com/oscilloscopes 59 .tektronix.XYZs of Oscilloscopes www.
tektronix. Information in this publication supersedes that in all previously published material. Inc.Contact Tektronix: ASEAN / Australasia (65) 6356 3900 Austria 00800 2255 4835* Balkans. call: +41 52 675 3777 Contact List Updated 09 December 2009 For Further Information Tektronix maintains a comprehensive. TEKTRONIX and TEK are registered trademarks of Tektronix.S. South Africa and other ISE Countries +41 52 675 3777 Belgium 00800 2255 4835* Brazil +55 (11) 3759 7600 Canada 1 (800) 833-9200 Central East Europe. All rights reserved. technical briefs and other resources to help engineers working on the cutting edge of technology. Asia and North Africa +41 52 675 3777 The Netherlands 00800 2255 4835* Norway 800 16098 People’s Republic of China 400-820-5835 Poland +41 52 675 3777 Portugal 80 08 12370 Republic of Korea 82 (2) 6917-5000 Russia & CIS +7 (495) 7484900 South Africa +27 11 206 8360 Spain 00800 2255 4835* Sweden 00800 2255 4835* Switzerland 00800 2255 4835* Taiwan 886 (2) 2722-9622 United Kingdom & Ireland 00800 2255 4835* USA 1 (800) 833-9200 * European toll-free number. Israel. Central/South America & Caribbean 52 (55) 53 35 10 85 Middle East. issued and pending. If not accessible. Please visit www.com Copyright © 2009. constantly expanding collection of application notes. Ukraine and the Baltics +41 52 675 3777 Central Europe & Greece +41 52 675 3777 Denmark +45 80 88 1401 Finland +41 52 675 3777 France 00800 2255 4835* Germany 00800 2255 4835* Hong Kong 400-820-5835 India (91) 80-42922600 Italy 00800 2255 4835* Japan 81 (3) 6714-3010 Luxembourg +41 52 675 3777 Mexico. 12/09 JS 03W-8605-5 TEK1511 . and foreign patents. Tektronix. All other trade names referenced are the service marks. trademarks or registered trademarks of their respective companies. Tektronix products are covered by U. Specification and price change privileges reserved.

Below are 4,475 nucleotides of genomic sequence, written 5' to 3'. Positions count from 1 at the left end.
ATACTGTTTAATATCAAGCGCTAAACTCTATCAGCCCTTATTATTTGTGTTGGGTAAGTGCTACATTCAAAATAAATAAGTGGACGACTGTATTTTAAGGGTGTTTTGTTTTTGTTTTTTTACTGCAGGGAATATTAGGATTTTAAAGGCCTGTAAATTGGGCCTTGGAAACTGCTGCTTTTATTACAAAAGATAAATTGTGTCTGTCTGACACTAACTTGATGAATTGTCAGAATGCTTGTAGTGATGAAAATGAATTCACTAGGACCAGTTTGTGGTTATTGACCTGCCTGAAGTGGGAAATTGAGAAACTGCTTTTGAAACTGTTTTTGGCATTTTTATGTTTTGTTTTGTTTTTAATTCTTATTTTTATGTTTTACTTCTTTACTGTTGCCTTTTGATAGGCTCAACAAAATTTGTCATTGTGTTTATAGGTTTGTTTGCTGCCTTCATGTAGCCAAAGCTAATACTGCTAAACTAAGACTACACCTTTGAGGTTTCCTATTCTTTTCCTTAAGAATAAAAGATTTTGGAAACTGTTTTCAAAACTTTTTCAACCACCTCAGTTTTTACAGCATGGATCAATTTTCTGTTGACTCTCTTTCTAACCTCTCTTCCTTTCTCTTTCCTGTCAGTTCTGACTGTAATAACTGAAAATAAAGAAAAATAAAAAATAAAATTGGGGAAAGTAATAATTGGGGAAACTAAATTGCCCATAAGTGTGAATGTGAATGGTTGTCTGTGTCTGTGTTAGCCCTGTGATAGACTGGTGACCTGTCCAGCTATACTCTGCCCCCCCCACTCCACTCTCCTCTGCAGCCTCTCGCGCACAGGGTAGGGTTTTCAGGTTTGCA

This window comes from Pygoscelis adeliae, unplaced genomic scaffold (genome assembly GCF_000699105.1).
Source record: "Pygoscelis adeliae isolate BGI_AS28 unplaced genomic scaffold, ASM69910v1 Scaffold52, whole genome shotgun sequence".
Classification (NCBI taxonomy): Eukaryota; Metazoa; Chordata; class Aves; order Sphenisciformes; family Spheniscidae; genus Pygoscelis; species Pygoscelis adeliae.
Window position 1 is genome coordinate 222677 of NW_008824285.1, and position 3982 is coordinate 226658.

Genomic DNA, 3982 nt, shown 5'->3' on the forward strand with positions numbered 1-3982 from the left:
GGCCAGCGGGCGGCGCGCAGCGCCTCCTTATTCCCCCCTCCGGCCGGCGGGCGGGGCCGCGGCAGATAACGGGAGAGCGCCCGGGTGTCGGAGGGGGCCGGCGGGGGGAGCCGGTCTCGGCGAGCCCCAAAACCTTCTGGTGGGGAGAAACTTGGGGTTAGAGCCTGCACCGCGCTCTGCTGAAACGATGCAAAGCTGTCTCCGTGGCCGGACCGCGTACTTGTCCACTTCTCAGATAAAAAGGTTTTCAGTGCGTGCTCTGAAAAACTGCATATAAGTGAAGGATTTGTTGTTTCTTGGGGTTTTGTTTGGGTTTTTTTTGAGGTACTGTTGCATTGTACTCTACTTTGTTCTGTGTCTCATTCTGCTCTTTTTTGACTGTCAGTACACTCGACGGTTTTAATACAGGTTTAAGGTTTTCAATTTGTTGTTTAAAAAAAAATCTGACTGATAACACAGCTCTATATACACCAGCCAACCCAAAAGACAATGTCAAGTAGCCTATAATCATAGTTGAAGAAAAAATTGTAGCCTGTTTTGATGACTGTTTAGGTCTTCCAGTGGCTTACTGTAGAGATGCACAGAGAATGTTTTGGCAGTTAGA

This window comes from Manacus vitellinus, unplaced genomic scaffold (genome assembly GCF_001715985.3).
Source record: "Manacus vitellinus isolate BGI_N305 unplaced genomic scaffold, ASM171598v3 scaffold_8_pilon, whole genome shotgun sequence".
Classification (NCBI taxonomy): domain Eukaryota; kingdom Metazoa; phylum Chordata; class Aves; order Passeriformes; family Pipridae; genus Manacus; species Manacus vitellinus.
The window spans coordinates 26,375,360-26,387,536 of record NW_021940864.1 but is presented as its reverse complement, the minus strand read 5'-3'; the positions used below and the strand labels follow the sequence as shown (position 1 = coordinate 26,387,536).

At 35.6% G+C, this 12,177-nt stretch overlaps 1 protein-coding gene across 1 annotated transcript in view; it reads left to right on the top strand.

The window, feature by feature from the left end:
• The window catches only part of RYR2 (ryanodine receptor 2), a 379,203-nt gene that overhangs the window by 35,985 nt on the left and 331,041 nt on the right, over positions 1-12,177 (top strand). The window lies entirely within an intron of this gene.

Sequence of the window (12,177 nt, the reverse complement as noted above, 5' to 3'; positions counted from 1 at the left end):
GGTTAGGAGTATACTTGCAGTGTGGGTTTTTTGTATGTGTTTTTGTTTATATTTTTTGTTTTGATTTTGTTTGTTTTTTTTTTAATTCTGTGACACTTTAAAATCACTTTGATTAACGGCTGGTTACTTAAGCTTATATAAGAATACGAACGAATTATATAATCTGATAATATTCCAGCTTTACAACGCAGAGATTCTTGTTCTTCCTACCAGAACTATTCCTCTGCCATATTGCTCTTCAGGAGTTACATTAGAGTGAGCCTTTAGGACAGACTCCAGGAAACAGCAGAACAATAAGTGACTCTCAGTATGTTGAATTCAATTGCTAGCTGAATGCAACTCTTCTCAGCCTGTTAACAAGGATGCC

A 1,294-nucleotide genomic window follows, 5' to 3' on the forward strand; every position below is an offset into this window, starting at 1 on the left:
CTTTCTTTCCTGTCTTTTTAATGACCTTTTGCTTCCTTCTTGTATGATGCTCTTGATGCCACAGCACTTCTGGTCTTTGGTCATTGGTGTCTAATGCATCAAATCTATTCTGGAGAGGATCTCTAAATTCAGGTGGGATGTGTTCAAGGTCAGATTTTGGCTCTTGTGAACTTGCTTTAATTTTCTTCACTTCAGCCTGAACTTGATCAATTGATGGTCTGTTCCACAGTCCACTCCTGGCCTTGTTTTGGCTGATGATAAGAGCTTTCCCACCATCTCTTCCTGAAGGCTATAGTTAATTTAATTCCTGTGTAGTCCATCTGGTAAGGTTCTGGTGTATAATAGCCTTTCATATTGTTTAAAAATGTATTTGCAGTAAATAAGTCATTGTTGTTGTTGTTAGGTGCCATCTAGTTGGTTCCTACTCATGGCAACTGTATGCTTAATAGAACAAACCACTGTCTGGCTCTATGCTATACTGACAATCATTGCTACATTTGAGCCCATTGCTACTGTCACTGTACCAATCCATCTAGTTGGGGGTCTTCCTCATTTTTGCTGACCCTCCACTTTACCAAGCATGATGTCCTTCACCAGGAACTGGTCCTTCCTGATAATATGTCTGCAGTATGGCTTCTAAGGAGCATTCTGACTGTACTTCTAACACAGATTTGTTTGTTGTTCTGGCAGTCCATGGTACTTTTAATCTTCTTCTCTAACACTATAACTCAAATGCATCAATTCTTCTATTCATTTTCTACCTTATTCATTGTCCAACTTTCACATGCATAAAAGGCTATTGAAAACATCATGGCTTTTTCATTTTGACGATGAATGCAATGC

This action might not be possible to undo. Are you sure you want to continue?
We've moved you to where you read on your other device.
Get the full title to continue reading from where you left off, or restart the preview.